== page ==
Representations of discrete symmetry operators (DSO's) connected with space (P), time (T), and generalized charge (C) are considered. It is shown that if one writes a DSO as exp (iπΩ) × a phase transformation, then (under certain conditions on Ωs) to each DSO there corresponds a set of Ωs which is closed with respect a Lie algebra, which is isomorphic to the Lie algebra of generators of rotation in an n‐dimensional Euclidean space; where n is the number of commuting observables that changes sign under this DSO in a given representation (e.g. linear momentum representation). In the particular case of the (TCP) operation, there are six Ωs, of which two are diagonal, viz. the generalized charge Q, and spin projection along the z axis Sz; corresponding Euclidean group is four‐dimensional. For the sake of completeness, the representations are also given for the following cases: (i) nonrelativistic quantum mechanics, (ii) quantum theory of free fields, in terms of field operators.
7(1966); http://dx.doi.org/10.1063/1.1704798View Description Hide Description
The exact energies and wavefunctions for a system of (N − 1) one‐dimensional fermions all of the same spin and one fermion of the opposite spin are calculated in the large volume, finite density limit, when the particles interact via an attractive delta function potential. It is found that the attractive potential gives rise to a bound state, but, in spite of the presence of this bound state, all of the physical properties which are calculated (ground‐state energy,effective mass of a certain class of excitations, etc.) are analytic continuations in the coupling constant of the corresponding results in the repulsive case. In addition, it is possible to have eigenstates which do not have the bound state present. These excited states are also discussed and are found to exhibit a negative effective mass and to modify the particle density at very large distances from the different particle.
7(1966); http://dx.doi.org/10.1063/1.1704799View Description Hide Description
The complex degree of coherence γ(r1, r2, t 1 − t 2) of a stationary optical field is defined as the normalized cross‐correlation function (|γ| ≤ 1) of the light disturbances at two space‐time points (r1, t 1), (r2, t 2), the disturbances being represented by means of Gabor's analytic signals.
In the present paper the general form of γ is examined under the condition that |γ| takes on the extreme value unity for all possible time differences τ = t 1 − t 2 (− ∞ < τ < ∞). Several cases are distinguished, depending on whether this condition is satisfied for some points or for all points in some fixed domain of space. It is pointed out, that the previously published derivations of the relevant theorems contain serious errors. The methods employed in the present paper make use of the property of nonnegative definiteness which the complex degree of coherence is shown to obey. The results have a bearing on the important but as yet unsolved ``phase problem'' of optical coherencetheory.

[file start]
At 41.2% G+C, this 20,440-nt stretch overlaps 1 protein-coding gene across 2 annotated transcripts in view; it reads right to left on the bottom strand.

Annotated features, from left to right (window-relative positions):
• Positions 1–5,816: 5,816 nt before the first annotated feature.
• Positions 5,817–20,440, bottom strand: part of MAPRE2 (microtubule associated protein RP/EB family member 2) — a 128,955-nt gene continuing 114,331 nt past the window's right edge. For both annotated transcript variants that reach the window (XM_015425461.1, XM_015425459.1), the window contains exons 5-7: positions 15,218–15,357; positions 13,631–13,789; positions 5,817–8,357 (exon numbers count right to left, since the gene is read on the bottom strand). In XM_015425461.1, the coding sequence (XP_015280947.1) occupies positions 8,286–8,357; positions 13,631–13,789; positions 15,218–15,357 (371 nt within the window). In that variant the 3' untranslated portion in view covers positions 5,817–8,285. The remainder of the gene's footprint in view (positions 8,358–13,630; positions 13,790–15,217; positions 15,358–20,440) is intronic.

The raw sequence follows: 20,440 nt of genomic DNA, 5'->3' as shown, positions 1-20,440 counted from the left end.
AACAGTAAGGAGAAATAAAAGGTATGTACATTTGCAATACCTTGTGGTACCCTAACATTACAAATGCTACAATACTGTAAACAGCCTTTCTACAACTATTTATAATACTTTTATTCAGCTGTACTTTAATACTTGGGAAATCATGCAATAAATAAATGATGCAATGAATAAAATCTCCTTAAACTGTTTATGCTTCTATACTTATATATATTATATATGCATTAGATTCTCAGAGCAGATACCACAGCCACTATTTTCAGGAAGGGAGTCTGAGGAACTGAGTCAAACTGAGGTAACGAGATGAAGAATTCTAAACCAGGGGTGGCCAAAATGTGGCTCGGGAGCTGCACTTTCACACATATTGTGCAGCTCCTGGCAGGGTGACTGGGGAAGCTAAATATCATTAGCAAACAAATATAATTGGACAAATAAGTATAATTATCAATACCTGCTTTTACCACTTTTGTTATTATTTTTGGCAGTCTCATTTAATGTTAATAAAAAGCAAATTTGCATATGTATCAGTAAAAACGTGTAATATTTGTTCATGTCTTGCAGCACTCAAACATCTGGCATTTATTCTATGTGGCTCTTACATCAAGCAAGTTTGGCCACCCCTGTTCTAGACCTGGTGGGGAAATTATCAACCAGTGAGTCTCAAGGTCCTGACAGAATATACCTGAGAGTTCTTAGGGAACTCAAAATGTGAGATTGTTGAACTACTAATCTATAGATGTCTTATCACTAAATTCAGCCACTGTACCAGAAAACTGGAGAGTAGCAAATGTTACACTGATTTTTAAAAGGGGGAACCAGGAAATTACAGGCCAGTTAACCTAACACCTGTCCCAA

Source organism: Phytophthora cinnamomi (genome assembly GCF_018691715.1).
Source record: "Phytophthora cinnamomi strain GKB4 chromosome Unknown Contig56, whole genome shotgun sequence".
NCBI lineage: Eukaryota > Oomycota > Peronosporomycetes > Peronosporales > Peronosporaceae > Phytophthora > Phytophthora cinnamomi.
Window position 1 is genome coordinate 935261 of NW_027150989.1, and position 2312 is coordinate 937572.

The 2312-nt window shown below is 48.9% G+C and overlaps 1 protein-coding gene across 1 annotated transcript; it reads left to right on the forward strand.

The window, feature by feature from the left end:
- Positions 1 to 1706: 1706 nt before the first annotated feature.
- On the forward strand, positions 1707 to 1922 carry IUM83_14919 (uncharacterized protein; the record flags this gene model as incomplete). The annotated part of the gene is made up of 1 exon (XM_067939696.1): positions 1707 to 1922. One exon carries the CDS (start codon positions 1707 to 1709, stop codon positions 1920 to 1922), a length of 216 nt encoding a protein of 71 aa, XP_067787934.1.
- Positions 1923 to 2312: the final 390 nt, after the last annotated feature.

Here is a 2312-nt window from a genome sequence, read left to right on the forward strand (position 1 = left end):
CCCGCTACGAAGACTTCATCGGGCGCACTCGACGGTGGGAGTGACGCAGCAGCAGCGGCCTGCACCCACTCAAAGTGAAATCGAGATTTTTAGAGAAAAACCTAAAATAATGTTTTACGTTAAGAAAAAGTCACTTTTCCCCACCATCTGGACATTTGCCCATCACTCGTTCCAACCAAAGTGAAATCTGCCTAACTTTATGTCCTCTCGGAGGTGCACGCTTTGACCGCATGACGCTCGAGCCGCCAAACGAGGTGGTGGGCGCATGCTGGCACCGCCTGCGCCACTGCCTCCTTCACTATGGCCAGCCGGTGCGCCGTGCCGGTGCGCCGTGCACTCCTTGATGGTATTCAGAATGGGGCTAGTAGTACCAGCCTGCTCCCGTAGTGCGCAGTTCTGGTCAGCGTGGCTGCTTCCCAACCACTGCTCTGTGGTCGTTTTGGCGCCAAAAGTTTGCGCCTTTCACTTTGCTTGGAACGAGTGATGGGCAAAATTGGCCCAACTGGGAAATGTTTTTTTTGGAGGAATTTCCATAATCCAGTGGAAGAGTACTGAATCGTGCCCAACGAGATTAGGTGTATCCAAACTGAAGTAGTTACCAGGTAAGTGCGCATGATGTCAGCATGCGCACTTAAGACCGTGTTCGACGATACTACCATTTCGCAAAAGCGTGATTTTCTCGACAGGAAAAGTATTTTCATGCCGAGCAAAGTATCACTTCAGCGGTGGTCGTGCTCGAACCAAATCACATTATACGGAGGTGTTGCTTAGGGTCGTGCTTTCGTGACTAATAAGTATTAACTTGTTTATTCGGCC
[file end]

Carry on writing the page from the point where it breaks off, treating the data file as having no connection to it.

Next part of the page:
Application of Houston's Method to the Sum of Plane Waves over the Brillouin Zone. I. Simple‐Cubic and Face‐Centered‐Cubic Lattices7(1966); http://dx.doi.org/10.1063/1.1704800View Description Hide Description
In certain problems in solid‐state physics, the radial functions gj (r) in the expansion χ(r) = Σ j=0 ∞ gj (r)Kj (θ, φ), where χ(r) is a known function and the Kj 's are Kubic Harmonics, are of interest. This paper deals with the functions χ(r) ≡ N −1 Σk e ik·r, where the sum runs over the first Brillouin Zone of a crystal. In particular, the functions χ(r) for simple cubic and face‐centered cubic lattices are expanded into series of Kubic Harmonics and the radial functions gj (r) for several values of j are found using Houston's method, in which the expansion into series of Kubic Harmonics contains only a finite number of terms with lowest j's. g 0(r) is calculated using 3, 6, and 9‐term expansion, g 2(r) and g 3(r) using only 3 and 6‐term expansion. Comparing gj (r) obtained from the formulas with different numbers of terms it is established that for r in the region 〈0, 2a〉, where a is the lattice constant, the 6‐term approximation is very good. In practice, the functions gj (r) usually occur in integrands, together with atomic orbitals, and the tabulated results are expected to be particularly useful in the study of Wannier functions in the OPW scheme.
7(1966); http://dx.doi.org/10.1063/1.1704801View Description Hide Description
We investigate a frame of a model of quantum field theory with a degenerate vacuum. At least one vacuum is cyclic. The field is covariant under a ``gauge'' transformation. We show the existence of non‐gauge‐invariant vacuum states. We define ``observables'' as gauge‐invariant operators; the algebra of these does not coincide with the algebra of the field operator; the reduction of the former algebra reflects a superselection rule.